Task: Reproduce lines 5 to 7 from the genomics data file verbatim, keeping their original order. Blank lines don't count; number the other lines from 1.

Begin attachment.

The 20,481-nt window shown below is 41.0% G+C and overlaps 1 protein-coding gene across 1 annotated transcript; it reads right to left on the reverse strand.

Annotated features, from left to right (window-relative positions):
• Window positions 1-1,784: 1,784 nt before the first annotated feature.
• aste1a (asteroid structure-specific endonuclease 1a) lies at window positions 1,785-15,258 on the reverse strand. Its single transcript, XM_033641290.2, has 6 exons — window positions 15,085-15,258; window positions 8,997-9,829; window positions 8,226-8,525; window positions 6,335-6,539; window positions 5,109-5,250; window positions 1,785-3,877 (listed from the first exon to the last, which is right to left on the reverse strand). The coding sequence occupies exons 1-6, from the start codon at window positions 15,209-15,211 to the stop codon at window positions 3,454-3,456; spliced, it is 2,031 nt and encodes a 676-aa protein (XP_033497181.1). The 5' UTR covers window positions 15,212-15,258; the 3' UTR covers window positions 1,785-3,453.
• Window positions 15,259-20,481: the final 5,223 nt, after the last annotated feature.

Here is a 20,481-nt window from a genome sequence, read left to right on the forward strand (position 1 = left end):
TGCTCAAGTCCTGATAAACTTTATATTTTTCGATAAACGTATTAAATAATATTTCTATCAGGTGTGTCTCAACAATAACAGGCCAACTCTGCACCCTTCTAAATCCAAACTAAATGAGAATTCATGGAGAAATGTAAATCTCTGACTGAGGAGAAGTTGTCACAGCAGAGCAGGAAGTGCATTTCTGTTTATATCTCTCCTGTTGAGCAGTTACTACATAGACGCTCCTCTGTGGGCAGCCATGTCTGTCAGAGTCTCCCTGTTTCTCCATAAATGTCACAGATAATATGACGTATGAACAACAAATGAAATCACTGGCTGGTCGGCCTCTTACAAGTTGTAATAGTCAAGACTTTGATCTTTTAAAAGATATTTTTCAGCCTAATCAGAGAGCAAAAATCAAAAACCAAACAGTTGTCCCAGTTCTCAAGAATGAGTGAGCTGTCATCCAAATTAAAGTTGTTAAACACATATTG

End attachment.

• Window positions 15,259-20,481: the final 5,223 nt, after the last annotated feature.

Here is a 20,481-nt window from a genome sequence, read left to right on the forward strand (position 1 = left end):
TGCTCAAGTCCTGATAAACTTTATATTTTTCGATAAACGTATTAAATAATATTTCTATCAGGTGTGTCTCAACAATAACAGGCCAACTCTGCACCCTTCTAAATCCAAACTAAATGAGAATTCATGGAGAAATGTAAATCTCTGACTGAGGAGAAGTTGTCACAGCAGAGCAGGAAGTGCATTTCTGTTTATATCTCTCCTGTTGAGCAGTTACTACATAGACGCTCCTCTGTGGGCAGCCATGTCTGTCAGAGTCTCCCTGTTTCTCCATAAATGTCACAGATAATATGACGTATGAACAACAAATGAAATCACTGGCTGGTCGGCCTCTTACAAGTTGTAATAGTCAAGACTTTGATCTTTTAAAAGATATTTTTCAGCCTAATCAGAGAGCAAAAATCAAAAACCAAACAGTTGTCCCAGTTCTCAAGAATGAGTGAGCTGTCATCCAAATTAAAGTTGTTAAACACATATTG